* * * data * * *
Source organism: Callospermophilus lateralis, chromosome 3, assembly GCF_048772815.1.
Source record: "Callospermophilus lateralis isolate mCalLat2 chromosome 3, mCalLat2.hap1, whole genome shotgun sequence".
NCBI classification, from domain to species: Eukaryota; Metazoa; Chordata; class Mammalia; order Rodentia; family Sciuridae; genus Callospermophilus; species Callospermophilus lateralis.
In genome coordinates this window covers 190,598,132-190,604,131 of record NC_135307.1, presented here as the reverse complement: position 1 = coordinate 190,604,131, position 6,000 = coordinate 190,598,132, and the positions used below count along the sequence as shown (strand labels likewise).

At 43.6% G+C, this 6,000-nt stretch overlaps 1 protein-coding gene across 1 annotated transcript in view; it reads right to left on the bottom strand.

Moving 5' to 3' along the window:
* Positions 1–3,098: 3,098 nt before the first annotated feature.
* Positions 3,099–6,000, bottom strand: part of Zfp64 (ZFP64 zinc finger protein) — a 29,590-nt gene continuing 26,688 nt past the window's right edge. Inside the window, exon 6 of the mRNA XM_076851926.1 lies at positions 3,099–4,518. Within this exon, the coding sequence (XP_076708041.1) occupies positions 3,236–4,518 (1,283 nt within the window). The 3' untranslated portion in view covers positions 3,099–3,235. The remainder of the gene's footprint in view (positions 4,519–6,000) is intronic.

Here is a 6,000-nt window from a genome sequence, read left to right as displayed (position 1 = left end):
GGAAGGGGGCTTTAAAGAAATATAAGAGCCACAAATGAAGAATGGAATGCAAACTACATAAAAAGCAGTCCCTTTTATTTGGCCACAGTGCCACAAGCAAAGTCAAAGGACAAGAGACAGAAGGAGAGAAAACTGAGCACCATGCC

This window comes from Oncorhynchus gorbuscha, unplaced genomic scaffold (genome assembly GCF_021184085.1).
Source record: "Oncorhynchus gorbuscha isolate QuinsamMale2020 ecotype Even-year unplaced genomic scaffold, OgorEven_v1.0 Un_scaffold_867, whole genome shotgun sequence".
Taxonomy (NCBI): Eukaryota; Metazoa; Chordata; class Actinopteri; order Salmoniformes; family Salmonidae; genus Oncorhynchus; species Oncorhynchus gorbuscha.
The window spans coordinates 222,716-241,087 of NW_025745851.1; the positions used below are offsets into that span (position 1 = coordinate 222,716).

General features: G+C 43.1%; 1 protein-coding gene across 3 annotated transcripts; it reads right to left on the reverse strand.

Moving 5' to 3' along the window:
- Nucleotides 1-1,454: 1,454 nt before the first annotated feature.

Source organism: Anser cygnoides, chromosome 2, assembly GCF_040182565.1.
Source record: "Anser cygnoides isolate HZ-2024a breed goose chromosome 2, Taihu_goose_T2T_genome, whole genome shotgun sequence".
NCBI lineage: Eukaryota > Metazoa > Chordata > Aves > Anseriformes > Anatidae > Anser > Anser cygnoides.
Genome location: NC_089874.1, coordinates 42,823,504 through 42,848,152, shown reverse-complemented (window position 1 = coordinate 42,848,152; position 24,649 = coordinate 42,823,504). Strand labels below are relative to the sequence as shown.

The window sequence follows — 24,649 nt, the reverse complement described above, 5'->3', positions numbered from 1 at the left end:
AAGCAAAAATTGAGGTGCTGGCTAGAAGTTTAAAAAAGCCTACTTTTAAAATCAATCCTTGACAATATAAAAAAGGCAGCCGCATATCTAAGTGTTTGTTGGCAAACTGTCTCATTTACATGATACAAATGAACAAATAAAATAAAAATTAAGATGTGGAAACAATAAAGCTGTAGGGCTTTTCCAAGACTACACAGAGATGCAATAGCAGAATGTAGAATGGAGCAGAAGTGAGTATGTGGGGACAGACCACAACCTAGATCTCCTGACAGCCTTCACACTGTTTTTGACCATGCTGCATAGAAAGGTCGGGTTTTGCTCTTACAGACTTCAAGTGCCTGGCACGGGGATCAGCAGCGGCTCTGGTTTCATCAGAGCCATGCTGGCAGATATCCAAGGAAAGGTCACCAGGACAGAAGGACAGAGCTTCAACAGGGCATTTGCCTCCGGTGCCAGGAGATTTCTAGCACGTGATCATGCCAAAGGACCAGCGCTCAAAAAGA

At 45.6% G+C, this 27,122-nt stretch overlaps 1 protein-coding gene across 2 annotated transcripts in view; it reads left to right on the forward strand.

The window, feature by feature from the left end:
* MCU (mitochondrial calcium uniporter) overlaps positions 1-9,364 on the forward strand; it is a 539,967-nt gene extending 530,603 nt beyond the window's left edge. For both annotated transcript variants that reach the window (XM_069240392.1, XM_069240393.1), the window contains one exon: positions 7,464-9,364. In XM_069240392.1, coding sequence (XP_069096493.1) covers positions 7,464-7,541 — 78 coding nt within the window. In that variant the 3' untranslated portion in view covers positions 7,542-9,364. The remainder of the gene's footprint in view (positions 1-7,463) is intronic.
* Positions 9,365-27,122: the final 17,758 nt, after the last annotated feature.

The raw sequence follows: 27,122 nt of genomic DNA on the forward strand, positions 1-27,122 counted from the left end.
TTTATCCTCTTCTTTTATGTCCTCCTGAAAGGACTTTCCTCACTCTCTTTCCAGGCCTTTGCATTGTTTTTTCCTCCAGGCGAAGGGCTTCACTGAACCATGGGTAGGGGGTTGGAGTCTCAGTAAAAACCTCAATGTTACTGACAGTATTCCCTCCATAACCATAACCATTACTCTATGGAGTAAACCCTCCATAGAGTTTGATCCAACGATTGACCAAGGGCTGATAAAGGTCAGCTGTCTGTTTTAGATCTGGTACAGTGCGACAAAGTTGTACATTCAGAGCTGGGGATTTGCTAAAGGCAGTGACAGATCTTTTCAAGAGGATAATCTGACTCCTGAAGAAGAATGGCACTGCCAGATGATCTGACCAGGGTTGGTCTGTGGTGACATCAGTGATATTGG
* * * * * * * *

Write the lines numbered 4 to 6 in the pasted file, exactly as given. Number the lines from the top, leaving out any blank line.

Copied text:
In genome coordinates this window covers 190,598,132-190,604,131 of record NC_135307.1, presented here as the reverse complement: position 1 = coordinate 190,604,131, position 6,000 = coordinate 190,598,132, and the positions used below count along the sequence as shown (strand labels likewise).

At 43.6% G+C, this 6,000-nt stretch overlaps 1 protein-coding gene across 1 annotated transcript in view; it reads right to left on the bottom strand.

Moving 5' to 3' along the window: